I've removed a section (diff here) which uses a forum and a youtube video in the forum as a reference. Whilst I don't dipute that the video shows kettling in action, as a self published source I don't think that it should be used as a reference in the article. The majority of the content in the removed section is also already included in the tactics section and so I don't really see the point in repeating something that is already well referenced with something that is not. If you can find a newspaper story that talks about property being lost then please add it, but as it is I don't think it is appropriate way to reference the material. Smartse (talk) 13:26, 13 July 2010 (UTC)

Concerning the referencing of the section "London Riots, 2011" which states "Kettling might be in use during the 2011 England riots.[41]" can IRC chat really be a sensible reference? Surely if Kettling were employed in the London riots there would be much better evidence of it than some random's mumbling in a private chat? — Preceding unsigned comment added by (talk) 15:11, 27 September 2011 (UTC)

Criticism/Human Rights?[edit]

Has there been any significant criticism or human rights group responses to this?--Metallurgist (talk) 23:52, 9 December 2010 (UTC)

N30 anti-WTO demonstration[edit]

The only citation given in this section is to "A brief history of "kettling"". at That article contains only one relevant sentence:

“The police tactic of “kettling” was first used at N30, the anti-WTO summit protest at Euston station, London, November 1999,” and that sentence is almost identical to the first of the two sentences in the Wikipedia article: “The kettling tactic was first used in the UK at the N30 anti-WTO protest at Euston station, London (parallel to the shut-down of the meeting in Seattle) on November 30, 1999.”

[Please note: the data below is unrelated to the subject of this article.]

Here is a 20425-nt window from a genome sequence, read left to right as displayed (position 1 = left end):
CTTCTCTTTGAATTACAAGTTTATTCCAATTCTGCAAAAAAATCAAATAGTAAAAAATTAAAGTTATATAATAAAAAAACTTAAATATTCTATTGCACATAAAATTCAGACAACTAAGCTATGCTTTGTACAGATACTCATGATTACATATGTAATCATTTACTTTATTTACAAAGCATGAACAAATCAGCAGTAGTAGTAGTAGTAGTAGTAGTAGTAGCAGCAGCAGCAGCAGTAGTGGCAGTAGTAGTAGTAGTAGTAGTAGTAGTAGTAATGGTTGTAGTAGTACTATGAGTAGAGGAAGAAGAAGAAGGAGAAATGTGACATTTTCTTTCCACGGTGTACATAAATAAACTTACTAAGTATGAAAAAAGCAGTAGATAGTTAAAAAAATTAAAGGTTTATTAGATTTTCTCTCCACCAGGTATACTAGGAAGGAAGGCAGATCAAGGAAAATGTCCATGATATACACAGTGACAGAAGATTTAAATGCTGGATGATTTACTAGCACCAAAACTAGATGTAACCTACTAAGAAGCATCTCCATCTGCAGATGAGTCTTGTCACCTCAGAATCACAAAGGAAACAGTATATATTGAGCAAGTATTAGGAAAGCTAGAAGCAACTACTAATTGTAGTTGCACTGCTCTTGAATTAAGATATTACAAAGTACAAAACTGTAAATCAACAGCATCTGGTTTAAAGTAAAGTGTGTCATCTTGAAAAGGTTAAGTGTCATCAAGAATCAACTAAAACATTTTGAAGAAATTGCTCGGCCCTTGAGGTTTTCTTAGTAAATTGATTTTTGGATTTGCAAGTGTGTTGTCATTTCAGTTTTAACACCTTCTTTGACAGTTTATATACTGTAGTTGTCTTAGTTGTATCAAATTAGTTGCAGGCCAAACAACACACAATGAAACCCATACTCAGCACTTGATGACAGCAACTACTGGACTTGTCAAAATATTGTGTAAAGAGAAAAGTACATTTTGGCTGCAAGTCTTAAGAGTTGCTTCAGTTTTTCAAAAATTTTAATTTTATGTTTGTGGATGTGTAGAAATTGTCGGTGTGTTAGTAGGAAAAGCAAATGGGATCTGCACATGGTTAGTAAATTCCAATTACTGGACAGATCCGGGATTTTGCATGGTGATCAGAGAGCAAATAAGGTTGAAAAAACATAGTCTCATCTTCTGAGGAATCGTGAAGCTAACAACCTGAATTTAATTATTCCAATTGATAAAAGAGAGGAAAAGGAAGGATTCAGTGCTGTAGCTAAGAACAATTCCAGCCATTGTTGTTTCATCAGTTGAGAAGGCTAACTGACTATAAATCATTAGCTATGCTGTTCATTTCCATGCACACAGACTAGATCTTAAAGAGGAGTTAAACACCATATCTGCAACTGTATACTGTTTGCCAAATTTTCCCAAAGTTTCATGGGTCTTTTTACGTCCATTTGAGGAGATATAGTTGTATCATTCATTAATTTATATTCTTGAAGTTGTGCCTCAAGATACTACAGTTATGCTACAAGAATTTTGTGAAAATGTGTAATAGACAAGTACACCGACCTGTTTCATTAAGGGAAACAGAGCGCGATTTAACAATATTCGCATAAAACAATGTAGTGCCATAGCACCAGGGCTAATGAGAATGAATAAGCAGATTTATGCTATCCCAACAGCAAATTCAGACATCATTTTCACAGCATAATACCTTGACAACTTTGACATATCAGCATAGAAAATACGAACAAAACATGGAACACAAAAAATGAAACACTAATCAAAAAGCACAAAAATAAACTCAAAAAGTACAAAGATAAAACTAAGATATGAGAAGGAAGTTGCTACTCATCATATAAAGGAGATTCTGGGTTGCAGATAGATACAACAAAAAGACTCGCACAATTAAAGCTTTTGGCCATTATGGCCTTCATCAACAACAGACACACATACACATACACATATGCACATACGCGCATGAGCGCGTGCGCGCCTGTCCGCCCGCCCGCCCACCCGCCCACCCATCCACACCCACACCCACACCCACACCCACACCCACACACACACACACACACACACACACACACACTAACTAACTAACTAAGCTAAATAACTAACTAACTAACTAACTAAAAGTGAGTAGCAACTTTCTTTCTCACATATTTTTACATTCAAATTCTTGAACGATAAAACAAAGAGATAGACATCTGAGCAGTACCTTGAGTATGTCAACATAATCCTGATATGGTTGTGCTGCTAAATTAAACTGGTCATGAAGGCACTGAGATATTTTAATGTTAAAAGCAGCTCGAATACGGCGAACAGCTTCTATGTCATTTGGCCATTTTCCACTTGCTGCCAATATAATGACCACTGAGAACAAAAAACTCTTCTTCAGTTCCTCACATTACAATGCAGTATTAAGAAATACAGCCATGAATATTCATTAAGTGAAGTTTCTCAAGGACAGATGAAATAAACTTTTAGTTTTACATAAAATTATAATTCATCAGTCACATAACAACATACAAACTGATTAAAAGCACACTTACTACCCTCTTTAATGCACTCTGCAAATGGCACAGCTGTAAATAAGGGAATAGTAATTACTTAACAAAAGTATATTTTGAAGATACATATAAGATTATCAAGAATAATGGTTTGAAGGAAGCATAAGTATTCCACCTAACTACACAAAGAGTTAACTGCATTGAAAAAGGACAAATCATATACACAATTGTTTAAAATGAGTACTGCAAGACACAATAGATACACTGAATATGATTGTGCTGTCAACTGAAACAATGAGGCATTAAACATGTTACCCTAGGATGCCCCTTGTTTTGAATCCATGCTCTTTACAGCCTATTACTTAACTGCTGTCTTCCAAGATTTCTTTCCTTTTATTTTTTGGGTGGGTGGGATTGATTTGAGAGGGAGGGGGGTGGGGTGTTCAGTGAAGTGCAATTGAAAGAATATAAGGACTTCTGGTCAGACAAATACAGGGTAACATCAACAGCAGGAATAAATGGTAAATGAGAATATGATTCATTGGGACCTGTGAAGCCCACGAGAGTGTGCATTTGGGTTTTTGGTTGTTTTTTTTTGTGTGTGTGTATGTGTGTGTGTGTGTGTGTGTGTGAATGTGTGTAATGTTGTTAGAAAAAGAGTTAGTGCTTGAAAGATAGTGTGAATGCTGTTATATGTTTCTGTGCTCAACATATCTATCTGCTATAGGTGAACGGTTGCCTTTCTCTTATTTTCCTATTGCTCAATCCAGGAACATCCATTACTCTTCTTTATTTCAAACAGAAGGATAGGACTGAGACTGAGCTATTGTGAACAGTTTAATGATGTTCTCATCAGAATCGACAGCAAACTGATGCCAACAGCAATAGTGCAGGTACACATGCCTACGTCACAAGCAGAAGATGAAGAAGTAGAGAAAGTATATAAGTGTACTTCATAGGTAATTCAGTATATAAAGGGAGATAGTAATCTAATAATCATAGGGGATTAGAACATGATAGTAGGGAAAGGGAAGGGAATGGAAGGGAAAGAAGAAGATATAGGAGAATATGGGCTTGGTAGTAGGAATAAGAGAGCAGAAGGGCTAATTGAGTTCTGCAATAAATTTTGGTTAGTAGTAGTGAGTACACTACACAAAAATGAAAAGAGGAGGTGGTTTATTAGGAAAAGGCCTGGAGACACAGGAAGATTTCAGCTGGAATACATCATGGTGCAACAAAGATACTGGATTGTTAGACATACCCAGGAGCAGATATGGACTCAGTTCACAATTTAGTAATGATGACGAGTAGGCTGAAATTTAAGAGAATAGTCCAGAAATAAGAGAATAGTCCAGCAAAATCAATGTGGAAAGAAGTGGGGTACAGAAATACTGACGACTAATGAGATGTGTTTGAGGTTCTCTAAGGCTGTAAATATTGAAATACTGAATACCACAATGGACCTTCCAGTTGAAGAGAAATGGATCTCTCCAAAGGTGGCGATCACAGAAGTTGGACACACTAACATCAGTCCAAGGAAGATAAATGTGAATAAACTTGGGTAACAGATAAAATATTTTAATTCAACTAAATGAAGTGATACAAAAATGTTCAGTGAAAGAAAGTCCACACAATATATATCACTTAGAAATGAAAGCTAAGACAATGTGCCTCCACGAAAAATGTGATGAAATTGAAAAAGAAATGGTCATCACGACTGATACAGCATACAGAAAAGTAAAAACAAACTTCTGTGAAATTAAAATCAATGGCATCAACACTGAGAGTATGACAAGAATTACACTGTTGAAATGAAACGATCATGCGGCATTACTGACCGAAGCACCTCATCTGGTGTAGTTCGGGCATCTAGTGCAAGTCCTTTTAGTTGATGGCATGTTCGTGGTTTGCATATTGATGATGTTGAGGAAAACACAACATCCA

Shouldn’t a cited source contain more relevant detail than the article that cites it? Doesn’t a cited source which simply repeats what is said in the article that cites it create the impression that sufficient corroboration is not really available — particularly if only one citation is offered?

An article in The Independent, of December 2, 1999, provides a considerable amount of detail about the demonstration but makes no mention of kettling. It does refer, however, to “running street battles” between the protesters and the police — precisely the sort of occurrence that kettling is supposed to prevent!

There is a short item in “History of anti-capitalist protests” in The Guardian, of April 30, 2003 which says that police “surrounded” the protesters but no details are given and the word “kettling” is not used. This does indicate that something like kettling took place, but since the item appeared three-and-a-half years after the event and contains no detail it seems not be of much corroborative value. Also: given the quite specific definition of “kettling” at the beginning of the Wikipedia article (“long length of time, constant impermeability, small size”) the mere fact of surrounding does not seem enough to show that police action at N30 qualifies as a historic first use of kettling in the UK.

In light of all the above, it seems to me that unless better citations can be found the statement should be removed. (talk) 20:53, 1 July 2011 (UTC)


Both of these statements cannot be true:

The kettling tactic was used in the UK against disabled people during a Disability Rights Demonstration in Parliament Square, London October 1995. [16] [edit]N30 anti-WTO demonstration, 1999

The kettling tactic was first used in the UK at the N30 anti-WTO protest at Euston station, London (parallel to the shut-down of the meeting in Seattle) on November 30, 1999 — Preceding unsigned comment added by (talk) 20:43, 9 July 2011 (UTC)

Origins of tatic -Germany (but East or West ?)[edit]

In the book "1989 The Berlin Wall: My Part in Its Downfall Paperback" the author Peter Millar claims that the tatic originated in East Germany but the article seemsc to suggest its origins were in the West ? Who is correct ? (talk) 21:26, 25 March 2015 (UTC)

POV-Lead Tag and (police) tactic link[edit]

I have two concerns with this articles opening statements:

  • The lead currently reads: "– or are completely prevented from leaving, with the effect of denying the protesters access to food, water and toilet facilities for an arbitrary period determined by the police forces."